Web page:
my hands were shaking
I need to keep drawing and drawing
to forget the pain
Sister Moon…Mother Earth
by Graham Jones
hand-blow flashed glass, acid-etched with enameling and silver stain
London, England, 2005
Inspired from the Canticle of the Sun, written in 1225 by St Francis of Assisi, reflect the influence of the moon in maintaining the Earth’s stability, as well as the tides and seasons and the evolution of life.
by Ruth Taylor Jacobson
Coloured and acid-etched flashed glass, with paint
London, England, 2004
the window shows traditional imagery used in Jewish art, such as lion, the stag and the eagle, which in the Jewish faith represents God’s protection. The main color– gold, blue, purple and scarlet– are those ordained by God in the book of Exodus for the regalia of the High Priest.
Christ between Sts Peter and Paul
designed by John Piper
made by Patrick Reyntiens
Coloured and acid-etched flashed glass, with paint and silver stain
England, about 1958
Reyntiens translated Piper’s distinctive style into numerous glazing schemes, including the great Baptistery window at Coventry Cathedral.
Crown for a Statue of the Virgin
maker’s mark ‘EN’ over ‘B[Z?]ISO’
Silver gilt, set with enameled silver bosses and glass pastes
Spain, about 1600
Veneration of the Virgin Mary is central to Catholic worship. Statues of the Virgin were often crowned, alluding to her mystical role as Queen of Heaven. The style of this crown remembers the restrained architecture of Juan de Herrera, who worked on the Escorial Palace for Philip II of Spain from about 1570.
Silver gilt, set with crystals
Spain, about 1630
Monstrances are displayed during the annual Feast of Corpus Christi and during the service of Benediction, when the priest blesses the congregation with the Sacred Host. Sun monstrances symbolizing Christ’s regeneration and radiance first appeared after the Counter-Reformation.
Halo for a Sacred Image
Gilt-brass, glass pastes, enamels
Spain, around 1640
This aureole, or halo, would have been placed above the head of a religious statue in a church to be venerated by the faithful. With the spread of the cult of the Virgin Mary such halos often crowned images of the Birgin and Child. Silver or gilt-brass halos were made to look more precious through the use of colorful glass pastes, such as these imitating emeralds and diamonds.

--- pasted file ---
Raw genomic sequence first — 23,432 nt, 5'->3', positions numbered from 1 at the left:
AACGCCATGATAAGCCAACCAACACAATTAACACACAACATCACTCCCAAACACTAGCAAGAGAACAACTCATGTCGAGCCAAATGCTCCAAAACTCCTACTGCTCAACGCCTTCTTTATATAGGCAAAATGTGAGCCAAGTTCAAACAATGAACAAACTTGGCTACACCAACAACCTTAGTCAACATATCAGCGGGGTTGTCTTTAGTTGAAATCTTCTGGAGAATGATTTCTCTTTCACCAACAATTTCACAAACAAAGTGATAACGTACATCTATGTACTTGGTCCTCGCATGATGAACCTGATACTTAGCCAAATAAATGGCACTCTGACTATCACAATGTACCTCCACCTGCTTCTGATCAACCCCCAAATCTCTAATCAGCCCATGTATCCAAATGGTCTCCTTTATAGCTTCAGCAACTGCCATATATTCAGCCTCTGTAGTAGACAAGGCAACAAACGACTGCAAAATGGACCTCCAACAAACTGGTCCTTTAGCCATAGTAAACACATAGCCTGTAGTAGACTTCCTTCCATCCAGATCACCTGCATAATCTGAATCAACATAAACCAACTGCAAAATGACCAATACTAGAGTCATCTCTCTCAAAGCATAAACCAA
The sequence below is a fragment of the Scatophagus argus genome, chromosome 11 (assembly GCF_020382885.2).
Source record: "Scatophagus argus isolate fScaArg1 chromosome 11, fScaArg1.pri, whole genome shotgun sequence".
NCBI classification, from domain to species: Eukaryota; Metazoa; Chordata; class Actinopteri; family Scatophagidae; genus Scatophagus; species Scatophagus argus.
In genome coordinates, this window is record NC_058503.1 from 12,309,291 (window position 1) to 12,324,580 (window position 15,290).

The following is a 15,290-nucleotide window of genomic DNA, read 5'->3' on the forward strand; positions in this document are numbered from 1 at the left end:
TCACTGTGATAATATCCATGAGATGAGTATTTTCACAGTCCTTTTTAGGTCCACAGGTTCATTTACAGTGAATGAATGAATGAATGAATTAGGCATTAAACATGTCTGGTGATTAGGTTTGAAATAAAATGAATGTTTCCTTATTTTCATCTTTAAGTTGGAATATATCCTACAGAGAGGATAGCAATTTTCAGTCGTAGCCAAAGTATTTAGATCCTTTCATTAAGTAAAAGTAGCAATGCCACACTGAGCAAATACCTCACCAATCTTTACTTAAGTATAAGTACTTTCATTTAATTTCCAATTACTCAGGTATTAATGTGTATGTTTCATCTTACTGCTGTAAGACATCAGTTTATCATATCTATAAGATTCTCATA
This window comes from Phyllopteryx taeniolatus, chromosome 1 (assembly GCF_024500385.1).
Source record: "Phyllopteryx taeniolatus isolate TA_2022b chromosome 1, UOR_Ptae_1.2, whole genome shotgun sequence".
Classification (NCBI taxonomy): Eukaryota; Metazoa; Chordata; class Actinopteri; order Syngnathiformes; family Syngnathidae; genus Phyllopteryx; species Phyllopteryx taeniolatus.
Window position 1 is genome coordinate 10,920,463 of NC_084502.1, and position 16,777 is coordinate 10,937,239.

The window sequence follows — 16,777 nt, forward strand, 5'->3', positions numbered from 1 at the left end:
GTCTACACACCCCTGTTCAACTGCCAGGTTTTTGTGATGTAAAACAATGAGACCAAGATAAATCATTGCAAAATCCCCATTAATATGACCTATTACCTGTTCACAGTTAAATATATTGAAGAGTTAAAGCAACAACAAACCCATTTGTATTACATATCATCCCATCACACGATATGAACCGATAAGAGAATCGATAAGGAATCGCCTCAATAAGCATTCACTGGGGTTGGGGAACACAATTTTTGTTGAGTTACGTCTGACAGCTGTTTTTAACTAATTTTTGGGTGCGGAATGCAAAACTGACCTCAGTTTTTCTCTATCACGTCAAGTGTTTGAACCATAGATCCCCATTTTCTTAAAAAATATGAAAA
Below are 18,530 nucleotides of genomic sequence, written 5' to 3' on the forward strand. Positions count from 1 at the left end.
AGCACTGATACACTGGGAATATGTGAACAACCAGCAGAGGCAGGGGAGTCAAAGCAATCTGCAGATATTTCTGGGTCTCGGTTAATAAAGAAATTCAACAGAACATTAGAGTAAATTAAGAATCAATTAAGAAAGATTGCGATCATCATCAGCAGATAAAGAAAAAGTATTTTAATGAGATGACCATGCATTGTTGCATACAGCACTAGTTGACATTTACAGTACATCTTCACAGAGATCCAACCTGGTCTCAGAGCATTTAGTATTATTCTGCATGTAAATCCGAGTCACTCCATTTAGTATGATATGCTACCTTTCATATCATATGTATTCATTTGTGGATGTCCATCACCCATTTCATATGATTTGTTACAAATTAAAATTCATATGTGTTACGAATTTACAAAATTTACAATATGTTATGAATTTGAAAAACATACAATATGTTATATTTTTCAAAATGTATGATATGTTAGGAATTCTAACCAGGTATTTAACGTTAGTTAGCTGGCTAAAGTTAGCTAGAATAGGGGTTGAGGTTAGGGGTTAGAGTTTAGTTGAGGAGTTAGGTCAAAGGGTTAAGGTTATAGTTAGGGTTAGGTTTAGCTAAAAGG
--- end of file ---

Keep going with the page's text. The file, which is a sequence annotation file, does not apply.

Vertumnus and Pomona
by Laurent Delvaux
England, about 1725
Vertumnus was a nature god who could assume any shape. Here he woos the nymph Pomona. He gained her presence in the guise of an old woman, but then removed his mask to reveal himself as a youthful god.
Eve Listening to the Voice of Adam
by Edward Hodges Baily
England, signed and dated 1842
Here Baily illustrates a passage from Milton’s poem Paradis Lost, in which Eve sits beside a lake in the Garden of Eden and describes to Amam’a shape within the watery gleam. Adam warns her that this is her own reflection.
Samson and the Philistines
by Vincenzo Foggini
Florence, signed and dated 1749
This massive figure group shows the Old Testament hero Samson using the jawbone of an ass to kill two of the Philistines who were taunting him. Foggini sold it directly to the young Lord Malton, when he visited Italy in 1749 to buy works of art for Wentworth Woodhouse, the family seat in Yorkshire.
Pink Horse and Fried Egg
by Marta Rogoyska
Hand-woven wool and cotton
For Marta Rogoyska the weaving of tapestries is about learning from the past, being involved in the present and looking towards the future. Her work combines an ancient technique with a late 20th-century aesthetic.
1. Self — What Makes Us Human?
a laundry robot in development
at the University of California, Berkley
A Microscope that takes you deep into the nano-world
“To build the future, you need to be able to see it.”
With virtual reality to allow users to walk through the molecular and atomic landscape of a strand of hair, human tissue and blood cells, and a plant cell.
2. Public — Are cities still for everyone?
A world wide web of Trees
by Jalila Essaidi
2014 – ongoing
This project turns living trees into radio antennae capable of communicating over long distances. The system does not harm the trees, but uses them to amplify the signal. When the tree antennae are connected, they form a living network.
3. Planet — Should the planet be a design project?
An animated description of the likely effects of global warming on the Sahel region of northern Africa: 250,000 deaths a year, it says, even if the Paris agreement ceiling of a maximum 2C rise is met.
4. Afterlife — Who Wants to Live Forever?
Uploading a Brain to a USB
Whole Brain Emulation
This film whos an experimental process of brain scanning, used to create a digital model of a neural network. So far it has been trialed on small animals, such as the mouse shown here, whose brain contains far fewer neurons than the human brain. Eventually, this technology could lead to the transfer of information within a brain into a digital existence.
Victoria and Albert Museum
founded in 1852
named after Queen Victoria and Prince Albert
the world’s largest museum of decorative arts and design
Victoria and Albert Museum, London